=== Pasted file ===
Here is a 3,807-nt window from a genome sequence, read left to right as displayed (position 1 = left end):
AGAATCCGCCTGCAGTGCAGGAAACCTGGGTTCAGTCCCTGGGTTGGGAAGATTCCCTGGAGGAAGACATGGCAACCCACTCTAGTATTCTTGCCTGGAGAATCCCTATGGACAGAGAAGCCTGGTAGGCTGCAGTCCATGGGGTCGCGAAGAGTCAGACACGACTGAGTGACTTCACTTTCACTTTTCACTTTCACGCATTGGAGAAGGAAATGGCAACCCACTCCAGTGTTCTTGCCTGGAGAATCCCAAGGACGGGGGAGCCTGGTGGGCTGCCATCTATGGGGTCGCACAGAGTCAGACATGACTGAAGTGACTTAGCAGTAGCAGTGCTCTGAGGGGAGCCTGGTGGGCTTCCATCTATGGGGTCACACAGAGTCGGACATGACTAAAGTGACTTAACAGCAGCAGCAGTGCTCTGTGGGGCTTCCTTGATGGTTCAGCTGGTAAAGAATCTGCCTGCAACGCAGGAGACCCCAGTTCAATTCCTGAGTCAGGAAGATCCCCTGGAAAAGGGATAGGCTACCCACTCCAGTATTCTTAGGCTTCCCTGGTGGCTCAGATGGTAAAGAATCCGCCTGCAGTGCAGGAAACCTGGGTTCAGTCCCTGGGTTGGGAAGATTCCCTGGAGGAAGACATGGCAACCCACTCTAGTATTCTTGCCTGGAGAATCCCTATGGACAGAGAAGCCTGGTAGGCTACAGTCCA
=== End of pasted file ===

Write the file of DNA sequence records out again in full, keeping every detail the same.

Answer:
Here is a 3,807-nt window from a genome sequence, read left to right as displayed (position 1 = left end):
AGAATCCGCCTGCAGTGCAGGAAACCTGGGTTCAGTCCCTGGGTTGGGAAGATTCCCTGGAGGAAGACATGGCAACCCACTCTAGTATTCTTGCCTGGAGAATCCCTATGGACAGAGAAGCCTGGTAGGCTGCAGTCCATGGGGTCGCGAAGAGTCAGACACGACTGAGTGACTTCACTTTCACTTTTCACTTTCACGCATTGGAGAAGGAAATGGCAACCCACTCCAGTGTTCTTGCCTGGAGAATCCCAAGGACGGGGGAGCCTGGTGGGCTGCCATCTATGGGGTCGCACAGAGTCAGACATGACTGAAGTGACTTAGCAGTAGCAGTGCTCTGAGGGGAGCCTGGTGGGCTTCCATCTATGGGGTCACACAGAGTCGGACATGACTAAAGTGACTTAACAGCAGCAGCAGTGCTCTGTGGGGCTTCCTTGATGGTTCAGCTGGTAAAGAATCTGCCTGCAACGCAGGAGACCCCAGTTCAATTCCTGAGTCAGGAAGATCCCCTGGAAAAGGGATAGGCTACCCACTCCAGTATTCTTAGGCTTCCCTGGTGGCTCAGATGGTAAAGAATCCGCCTGCAGTGCAGGAAACCTGGGTTCAGTCCCTGGGTTGGGAAGATTCCCTGGAGGAAGACATGGCAACCCACTCTAGTATTCTTGCCTGGAGAATCCCTATGGACAGAGAAGCCTGGTAGGCTACAGTCCA